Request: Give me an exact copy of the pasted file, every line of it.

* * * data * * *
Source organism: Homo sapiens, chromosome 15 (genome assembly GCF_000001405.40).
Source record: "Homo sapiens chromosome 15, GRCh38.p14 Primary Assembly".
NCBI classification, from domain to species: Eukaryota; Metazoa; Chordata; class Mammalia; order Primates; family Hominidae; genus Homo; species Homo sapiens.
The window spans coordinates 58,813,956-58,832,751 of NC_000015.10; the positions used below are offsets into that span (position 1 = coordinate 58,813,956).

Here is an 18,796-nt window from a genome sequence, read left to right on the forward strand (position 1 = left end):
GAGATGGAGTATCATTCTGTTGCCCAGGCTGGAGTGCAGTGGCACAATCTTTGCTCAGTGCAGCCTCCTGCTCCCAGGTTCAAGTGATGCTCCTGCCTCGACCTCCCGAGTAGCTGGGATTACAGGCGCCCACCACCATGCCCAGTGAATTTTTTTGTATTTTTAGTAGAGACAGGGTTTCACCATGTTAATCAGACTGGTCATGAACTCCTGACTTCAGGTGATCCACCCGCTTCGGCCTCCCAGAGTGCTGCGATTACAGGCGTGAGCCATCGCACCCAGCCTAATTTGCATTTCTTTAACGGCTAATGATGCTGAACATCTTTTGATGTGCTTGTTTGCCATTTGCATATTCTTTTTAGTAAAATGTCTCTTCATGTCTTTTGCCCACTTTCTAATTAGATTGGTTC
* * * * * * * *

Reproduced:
Source organism: Homo sapiens, chromosome 15 (genome assembly GCF_000001405.40).
Source record: "Homo sapiens chromosome 15, GRCh38.p14 Primary Assembly".
NCBI classification, from domain to species: Eukaryota; Metazoa; Chordata; class Mammalia; order Primates; family Hominidae; genus Homo; species Homo sapiens.
The window spans coordinates 58,813,956-58,832,751 of NC_000015.10; the positions used below are offsets into that span (position 1 = coordinate 58,813,956).

Here is an 18,796-nt window from a genome sequence, read left to right on the forward strand (position 1 = left end):
GAGATGGAGTATCATTCTGTTGCCCAGGCTGGAGTGCAGTGGCACAATCTTTGCTCAGTGCAGCCTCCTGCTCCCAGGTTCAAGTGATGCTCCTGCCTCGACCTCCCGAGTAGCTGGGATTACAGGCGCCCACCACCATGCCCAGTGAATTTTTTTGTATTTTTAGTAGAGACAGGGTTTCACCATGTTAATCAGACTGGTCATGAACTCCTGACTTCAGGTGATCCACCCGCTTCGGCCTCCCAGAGTGCTGCGATTACAGGCGTGAGCCATCGCACCCAGCCTAATTTGCATTTCTTTAACGGCTAATGATGCTGAACATCTTTTGATGTGCTTGTTTGCCATTTGCATATTCTTTTTAGTAAAATGTCTCTTCATGTCTTTTGCCCACTTTCTAATTAGATTGGTTC